Inclusive Schools Week: Alumni recall time as students

The Newtonite

by Jacob Schwartz

Four  alumni special education teachers with learning disabilities discussed their experiences as high school students, as a part of a presentation in the auditorium C-Block yesterday.

At the beginning of the presentation, the teachers were introduced. Then, all of the panelists described their experiences in the Newton Public Schools. Dianne Lochhead ’82 said she remembers spending time in the art room in junior high school and at this school.

However, Lochhead also recalled academic struggles from as early as first grade. “In first grade I wrote backwards a lot. Lines of reading would merge together,” she said.

Eventually, she was diagnosed with dyslexia and ADD. In high school, “I drifted in and out class,” she said. “Every subject was difficult for me.”

Beth Busa ’95, now a teaching assistant in Academic Support, was a cheerleader at this school, as well as a member of Concert Choir. In second grade, Busa was diagnosed with dyslexia and transferred to Franklinby Jacob Schwartz

As part of Inclusive Schools Week, four Special Education teachers with learning disabilities, who graduated from this school, formed a panel, and discussed their school experiences with students, during C-Block Monday.

The panel began by introducing each member. Then, all of the panelists described their experiences in the Newton Public Schools. Dianne Lochhead ’82 said she remembered spending time in the art room in junior high school and at this school.

However, Lochhead also recalled academic struggles from as early as first grade. “In first grade I wrote backwards a lot. Lines of reading would merge together,” she said.

Eventually, she was diagnosed with dyslexia and ADD. In high school, “I drifted in and out class,” she said. “Every subject was difficult for me.”

Beth Busa ’95, now a teaching assistant in the Academic Support program, was a cheerleader at this school, as well as a member of Concert Choir. In second grade, Busa was diagnosed with dyslexia and transferred to Franklin Elementary School, where she received services.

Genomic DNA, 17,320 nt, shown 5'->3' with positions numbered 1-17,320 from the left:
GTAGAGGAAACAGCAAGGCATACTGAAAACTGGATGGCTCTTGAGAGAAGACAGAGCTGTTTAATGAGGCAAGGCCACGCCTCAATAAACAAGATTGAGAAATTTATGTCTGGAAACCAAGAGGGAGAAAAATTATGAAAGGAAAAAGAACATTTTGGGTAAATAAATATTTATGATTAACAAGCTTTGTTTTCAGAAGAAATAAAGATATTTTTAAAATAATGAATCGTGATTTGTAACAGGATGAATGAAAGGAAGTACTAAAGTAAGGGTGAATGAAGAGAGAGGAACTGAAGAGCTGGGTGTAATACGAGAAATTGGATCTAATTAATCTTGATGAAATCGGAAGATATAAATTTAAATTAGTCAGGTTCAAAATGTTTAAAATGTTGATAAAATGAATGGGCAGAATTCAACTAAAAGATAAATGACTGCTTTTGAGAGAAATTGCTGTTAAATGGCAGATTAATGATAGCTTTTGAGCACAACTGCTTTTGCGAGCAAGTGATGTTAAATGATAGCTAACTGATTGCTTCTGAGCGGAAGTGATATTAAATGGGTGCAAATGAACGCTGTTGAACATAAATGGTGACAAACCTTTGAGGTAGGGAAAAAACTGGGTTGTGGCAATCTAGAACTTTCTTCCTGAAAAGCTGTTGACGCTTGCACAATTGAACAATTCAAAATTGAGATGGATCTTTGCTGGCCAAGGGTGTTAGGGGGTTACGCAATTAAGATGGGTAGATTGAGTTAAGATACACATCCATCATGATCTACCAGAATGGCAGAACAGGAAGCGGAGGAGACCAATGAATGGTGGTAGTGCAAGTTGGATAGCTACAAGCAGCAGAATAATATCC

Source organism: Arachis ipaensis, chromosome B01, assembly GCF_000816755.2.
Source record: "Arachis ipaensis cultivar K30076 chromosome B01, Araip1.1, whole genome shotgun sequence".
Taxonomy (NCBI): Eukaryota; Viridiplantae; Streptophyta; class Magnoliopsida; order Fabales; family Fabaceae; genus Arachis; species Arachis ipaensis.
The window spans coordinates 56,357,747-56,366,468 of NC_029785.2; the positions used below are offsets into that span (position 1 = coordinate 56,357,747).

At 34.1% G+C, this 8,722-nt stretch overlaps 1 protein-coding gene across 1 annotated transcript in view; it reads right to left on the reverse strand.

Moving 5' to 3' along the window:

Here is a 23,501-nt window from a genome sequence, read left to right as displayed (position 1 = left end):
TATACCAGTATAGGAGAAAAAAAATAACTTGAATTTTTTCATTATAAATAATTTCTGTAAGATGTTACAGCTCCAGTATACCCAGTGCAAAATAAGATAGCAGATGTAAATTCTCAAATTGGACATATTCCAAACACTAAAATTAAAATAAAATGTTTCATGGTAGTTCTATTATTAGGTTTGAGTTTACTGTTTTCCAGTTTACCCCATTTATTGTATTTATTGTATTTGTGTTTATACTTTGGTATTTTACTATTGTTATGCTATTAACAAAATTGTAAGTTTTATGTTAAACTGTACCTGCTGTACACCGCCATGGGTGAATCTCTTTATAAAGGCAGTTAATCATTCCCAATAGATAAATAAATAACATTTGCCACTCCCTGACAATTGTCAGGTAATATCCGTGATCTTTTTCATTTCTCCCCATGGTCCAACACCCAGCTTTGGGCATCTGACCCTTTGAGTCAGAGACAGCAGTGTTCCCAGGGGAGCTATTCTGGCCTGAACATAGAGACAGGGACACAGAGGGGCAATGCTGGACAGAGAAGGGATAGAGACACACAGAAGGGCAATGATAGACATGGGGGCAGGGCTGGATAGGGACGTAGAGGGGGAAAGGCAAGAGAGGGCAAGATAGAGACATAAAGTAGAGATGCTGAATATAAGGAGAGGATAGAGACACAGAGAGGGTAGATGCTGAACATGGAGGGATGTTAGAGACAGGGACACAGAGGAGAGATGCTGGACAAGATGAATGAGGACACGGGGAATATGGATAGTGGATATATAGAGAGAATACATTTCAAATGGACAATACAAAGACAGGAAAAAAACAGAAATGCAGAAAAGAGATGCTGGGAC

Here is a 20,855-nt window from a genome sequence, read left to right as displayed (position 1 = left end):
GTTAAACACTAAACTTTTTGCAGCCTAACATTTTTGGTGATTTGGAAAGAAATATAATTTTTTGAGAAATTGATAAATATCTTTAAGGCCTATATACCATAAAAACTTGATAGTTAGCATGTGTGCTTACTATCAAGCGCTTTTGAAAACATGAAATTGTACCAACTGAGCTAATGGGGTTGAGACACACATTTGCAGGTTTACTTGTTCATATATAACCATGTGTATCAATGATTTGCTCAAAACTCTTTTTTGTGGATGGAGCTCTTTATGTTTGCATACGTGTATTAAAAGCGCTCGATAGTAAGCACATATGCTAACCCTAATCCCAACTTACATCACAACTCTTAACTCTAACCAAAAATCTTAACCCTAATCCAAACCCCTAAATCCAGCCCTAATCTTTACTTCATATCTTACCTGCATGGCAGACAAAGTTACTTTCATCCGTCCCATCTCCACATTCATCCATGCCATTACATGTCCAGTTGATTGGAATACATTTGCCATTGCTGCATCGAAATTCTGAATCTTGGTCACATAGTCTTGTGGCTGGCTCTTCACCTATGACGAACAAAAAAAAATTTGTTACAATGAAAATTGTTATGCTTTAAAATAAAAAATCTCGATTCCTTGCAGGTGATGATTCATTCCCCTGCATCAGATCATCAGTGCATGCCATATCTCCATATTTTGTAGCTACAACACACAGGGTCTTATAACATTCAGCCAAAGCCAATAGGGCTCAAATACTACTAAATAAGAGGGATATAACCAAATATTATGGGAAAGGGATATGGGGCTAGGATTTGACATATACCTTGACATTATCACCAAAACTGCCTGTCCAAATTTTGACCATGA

Before her freshman year, Busa and her family met with the department head of Academic Support. “I don’t quite remember the meeting, but according to my mom, the department head said, ‘I don’t care how cute she is or how smart she is, I just care about how she learns best.’”

Busa said, “Newton North really helped me get all the resources I needed.”

Tracy Mucci ’91 chose to return to become a teacher at this school even though she “hated school.”

Spending time in the Resource Room at Cabot Elementary School was common practice for Mucci, who often went there in search of extra help. However, she said she stopped attending extra help sessions at the Resource Room, after one of her classmates mouthed the word “moron” at her.

While Mucci did have dyslexia throughout her pre-college career, she did not know it and did not receive support for it until college, she said.

“Sports kept me out of a lot of trouble,” said special education teacher John MacNamara ’05, who was diagnosed with dyslexia.

“At first, I was just coasting through school,” MacNamara said. “I made the football team, and I was pretty happy about that.”

However, MacNamara said that the person who had the most affect on him was graphics teacher Tom Donnellan.

When he had his teachers fill out an academic report that was necessary for the sport in which McNamara participated, it did not reflect strong effort, MacNamara said.

“Tom put it up on the wall. He thought that was what it was going to take to wake me up, and it definitely did. It was what I needed.”

Towards the end of the block, an audience member asked the panelists why they decided to return to this school, in light of their difficult experiences here.

Lochhead responded, saying that she became a Special Education teacher at this school because, “It was important to me not to let other people’s children slip through the cracks at school like I did.”